Turn your Raspberry Pi into a re­mote hack­ing tool

Us­ing a few scripts, Calvin Robin­son is go­ing to turn a Zero W into a ‘Rub­berDucky’ pen­test­ing tool.

APC Australia - - Contents -

“Not only are we go­ing to turn a Raspberry Pi Zero W into a USB de­vice ca­pa­ble of run­ning Ducky scripts, we’re also go­ing to gain re­mote ac­cess to the tar­get ma­chine.”

Rub­berDucky USB de­vices are great pen­e­tra­tion-test­ing tools. This de­vice is plugged into a tar­get com­puter, and the USB drive tricks the com­puter into think­ing it’s an HID key­board de­vice in or­der to gain priv­i­leged ac­cess. Key­boards nat­u­rally pro­vide a user with un­re­stricted ac­cess to the com­puter, in ways that a USB stick wouldn’t nor­mally be able to.

Pre-con­fig­ured ‘Ducky’ scripts are then run on the tar­get ma­chine to prank the user or pro­vide unau­tho­rised re­mote ac­cess. Not only are we go­ing to turn a Raspberry Pi Zero W into a USB de­vice ca­pa­ble of run­ning Ducky scripts, we’re also go­ing to gain re­mote ac­cess to the tar­get ma­chine in or­der to se­lect which scripts we’d like to run, and gain shell ac­cess on the tar­get PC.

For the sake of this tu­to­rial, we’re as­sum­ing the tar­get is run­ning Win­dows and we — the at­tacker — are run­ning a vari­ant of Linux, but Rub­ber Duckys es­sen­tially work on any op­er­at­ing sys­tem. Scripts are avail­able for Win­dows, Linux and OS X.


In or­der to get our Raspberry Pi set up as a USB de­vice, we’ll need: A long USB ca­ble with power adap­tor A USB hub (for con­nect­ing mul­ti­ple USB de­vices at the same time) A USB Eth­er­net adap­tor and Eth­er­net ca­ble (to gain in­ter­net ac­cess with­out hav­ing to mess around with Wi-Fi set­tings) A Mini HDMI-to-HDMI ca­ble and a mon­i­tor to con­nect your Pi to A stan­dard USB key­board A mi­croSD card If you re­ally want your Pi to look like a USB de­vice, take a look at the N-O-D-E case ( github.com/N-O-D-E/ Don­gle). Some sol­der­ing may be re­quired. If you’re not us­ing the N-O-D-E, you’ll need a small USB to Mi­cro-USB ca­ble for con­nect­ing the Pi to your tar­get PC.


Down­load the lat­est ver­sion of Rasp­bian Stretch Lite, and some soft­ware to write the im­age onto your mi­croSD card — we rec­om­mend Etcher for this.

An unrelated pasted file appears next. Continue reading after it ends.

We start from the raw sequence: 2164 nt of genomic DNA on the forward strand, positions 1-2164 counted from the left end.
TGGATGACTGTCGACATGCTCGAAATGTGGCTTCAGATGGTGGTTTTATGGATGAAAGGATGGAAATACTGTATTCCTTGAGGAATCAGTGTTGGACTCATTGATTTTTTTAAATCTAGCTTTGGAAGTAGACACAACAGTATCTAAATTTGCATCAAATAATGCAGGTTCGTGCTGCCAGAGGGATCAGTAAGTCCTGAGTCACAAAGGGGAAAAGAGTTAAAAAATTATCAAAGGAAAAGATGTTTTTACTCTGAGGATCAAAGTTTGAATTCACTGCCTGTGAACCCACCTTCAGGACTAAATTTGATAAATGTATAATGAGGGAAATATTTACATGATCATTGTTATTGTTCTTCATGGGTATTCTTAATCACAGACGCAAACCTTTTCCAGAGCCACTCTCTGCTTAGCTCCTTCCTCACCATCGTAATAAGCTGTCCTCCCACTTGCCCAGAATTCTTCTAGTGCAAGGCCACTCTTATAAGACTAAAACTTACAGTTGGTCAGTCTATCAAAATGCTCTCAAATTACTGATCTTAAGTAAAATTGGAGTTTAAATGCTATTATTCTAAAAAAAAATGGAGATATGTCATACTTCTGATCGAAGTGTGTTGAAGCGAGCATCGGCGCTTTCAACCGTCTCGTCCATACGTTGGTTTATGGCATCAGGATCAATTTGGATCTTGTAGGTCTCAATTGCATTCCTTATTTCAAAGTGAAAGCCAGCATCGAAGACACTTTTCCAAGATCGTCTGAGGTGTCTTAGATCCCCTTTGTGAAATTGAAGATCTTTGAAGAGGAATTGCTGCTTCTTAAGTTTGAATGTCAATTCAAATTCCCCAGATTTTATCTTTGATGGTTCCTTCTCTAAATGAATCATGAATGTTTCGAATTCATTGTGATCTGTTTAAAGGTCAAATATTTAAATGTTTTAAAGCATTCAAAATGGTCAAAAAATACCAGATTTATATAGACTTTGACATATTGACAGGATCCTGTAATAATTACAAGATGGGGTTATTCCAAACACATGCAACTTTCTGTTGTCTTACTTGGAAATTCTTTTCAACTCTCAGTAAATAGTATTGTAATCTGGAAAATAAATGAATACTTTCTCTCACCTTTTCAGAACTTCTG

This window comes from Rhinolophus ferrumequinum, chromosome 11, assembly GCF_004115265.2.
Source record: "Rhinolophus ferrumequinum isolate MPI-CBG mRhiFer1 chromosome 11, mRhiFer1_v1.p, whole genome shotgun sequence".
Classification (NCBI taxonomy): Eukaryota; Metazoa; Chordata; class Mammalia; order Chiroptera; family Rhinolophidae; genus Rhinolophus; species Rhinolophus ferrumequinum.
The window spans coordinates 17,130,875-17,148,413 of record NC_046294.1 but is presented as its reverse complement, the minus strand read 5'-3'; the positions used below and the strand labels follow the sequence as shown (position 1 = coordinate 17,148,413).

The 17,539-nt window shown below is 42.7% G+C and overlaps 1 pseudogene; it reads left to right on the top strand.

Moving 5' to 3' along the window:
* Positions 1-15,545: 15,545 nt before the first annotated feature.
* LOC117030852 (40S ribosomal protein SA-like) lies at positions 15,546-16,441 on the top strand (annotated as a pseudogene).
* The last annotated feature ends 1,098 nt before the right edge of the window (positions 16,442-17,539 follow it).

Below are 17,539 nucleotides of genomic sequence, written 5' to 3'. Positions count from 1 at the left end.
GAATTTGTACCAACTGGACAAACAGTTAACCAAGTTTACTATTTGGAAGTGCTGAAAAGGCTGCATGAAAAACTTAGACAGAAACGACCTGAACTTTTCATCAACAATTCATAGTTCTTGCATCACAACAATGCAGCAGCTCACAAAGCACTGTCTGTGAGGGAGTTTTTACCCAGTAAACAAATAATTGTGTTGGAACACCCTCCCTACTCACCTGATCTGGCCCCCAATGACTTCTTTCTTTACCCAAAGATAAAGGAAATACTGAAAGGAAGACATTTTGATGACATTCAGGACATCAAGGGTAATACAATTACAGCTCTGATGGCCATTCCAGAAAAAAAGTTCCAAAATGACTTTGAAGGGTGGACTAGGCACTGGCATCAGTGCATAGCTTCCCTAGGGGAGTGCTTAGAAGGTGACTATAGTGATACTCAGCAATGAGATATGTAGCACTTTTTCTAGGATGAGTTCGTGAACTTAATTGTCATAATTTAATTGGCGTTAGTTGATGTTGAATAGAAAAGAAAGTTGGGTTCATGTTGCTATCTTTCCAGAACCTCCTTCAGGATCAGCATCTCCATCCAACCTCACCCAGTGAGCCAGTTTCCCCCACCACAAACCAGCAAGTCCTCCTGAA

Once you’ve got Rasp­bian Stretch Lite in­stalled, plug in a mon­i­tor and key­board and boot your Pi. You can also use SSH for this step, if you can find the IP ad­dress of your Pi by check­ing your router or by us­ing a net­work snif­fer such as An­gry IP Scan­ner. Once in, the de­fault lo­gin de­tails will be user­name: pi pass­word: raspberry

Next up, we’ll need to in­stall git and down­load a clone of P4wnP1, which is the toolset that turns our Pi into a USB de­vice.


Just run the fol­low­ing lines one by one: mkdir ~/P4wnP1 cd ~/P4wnP1 sudo apt-get in­stall git git clone --re­cur­sive https://github.com/mame82/ P4wnP1


Grab a cup of tea, as in­stal­la­tion may take some time. Once com­plete, note down the Wi-Fi name, key and SSH ac­cess dis­played on the screen. We can of course change these later.


Now that ev­ery­thing is set up, we should have a ba­sic work­ing P4wnP1 USB de­vice. Be­fore we set up our pay­load and cus­tomise our set­tings, it’s good to test that ev­ery­thing is work­ing. We’ll need two com­put­ers for this, one to be used as a tar­get and the other for our re­mote con­trol ‘at­tacker’.

Plug the Pi into a tar­get ma­chine — which must be a work­ing com­puter that is turned on — us­ing the Pi’s middle USB port (the one for data, not power). You should no­tice a cou­ple of things: the tar­get ma­chine will dis­play dis­crete pop-ups say­ing ‘Set­ting up a de­vice’ fol­lowed by ‘De­vice is ready’. At the mo­ment, this new USB de­vice will be called ‘P4wnP1 by MaMe82’ but we can change that later. On the at­tacker’s ma­chine, we should see a new Wi-Fi net­work called P4wnP1, which means all is work­ing as in­tended.


Now that the Pi is up and run­ning, we’ll want to ei­ther plug it back into a screen and key­board, as we did ear­lier, or con­nect re­motely over SSH at the ad­dress we noted down ( Change di­rec­tory into ~/P4wnP1 and run nano setup.cfg. Here, you’ll see a whole range of set­tings, but ig­nore these for now as they’ll mostly be over­writ­ten by our pay­load con­fig. What we want to do next is scroll to the end of the doc­u­ment and un­com­ment our pay­load of choice. For this tu­to­rial, we’ll be us­ing hid_ back door_ re­mote. txt, which en­ables all the fancy Rub­berDucky func­tion­al­ity. Be sure to com­ment out the net­work_only.txt pay­load with a #. Save and exit.


Change di­rec­tory to pay­loads and nano-edit the ap­pro­pri­ate con­fig file, in this case hid_back­door_re­mote. Here you may want to change sev­eral set­tings, but most im­por­tantly WIFI_ACCESSPOINT_NAME and WIFI_ACCESSPOINT_PSK, which are of course the SSID and pass­word re­quired to re­motely con­nect to your USB Pi.

There are some rather in­ter­est­ing set­tings in this pay­load, namely the reach­back con­nec­tion or Au­toSSH. This will en­able the Pi de­vice to au­to­mat­i­cally con­nect to a server of your choos­ing, via SSH, to es­sen­tially pro­vide a back­door tun­nel.


While the Au­toSSH func­tion­al­ity is fan­tas­tic, par­tic­u­larly for out-of­sight or long-range re­mote hack­ing, for the pur­poses of this tu­to­rial we’re go­ing to stick with line-of-sight and/or short-range re­mote hack­ing via a lo­cal Wi-Fi con­nec­tion.

Pop the Pi into a tar­get ma­chine and con­nect re­motely via SSH to pi@ A more dis­crete way of do­ing this, rather than us­ing a lap­top for at­tack­ing, could be to use an An­droid mo­bile phone with a Ter­mi­nal/SSH client in­stalled. Once con­nected, type “help” for a list of com­mands.


By de­fault, P4wnP1 shell will say ‘client not con­nected’. To gain re­mote ac­cess to the tar­get ma­chine, we’ll

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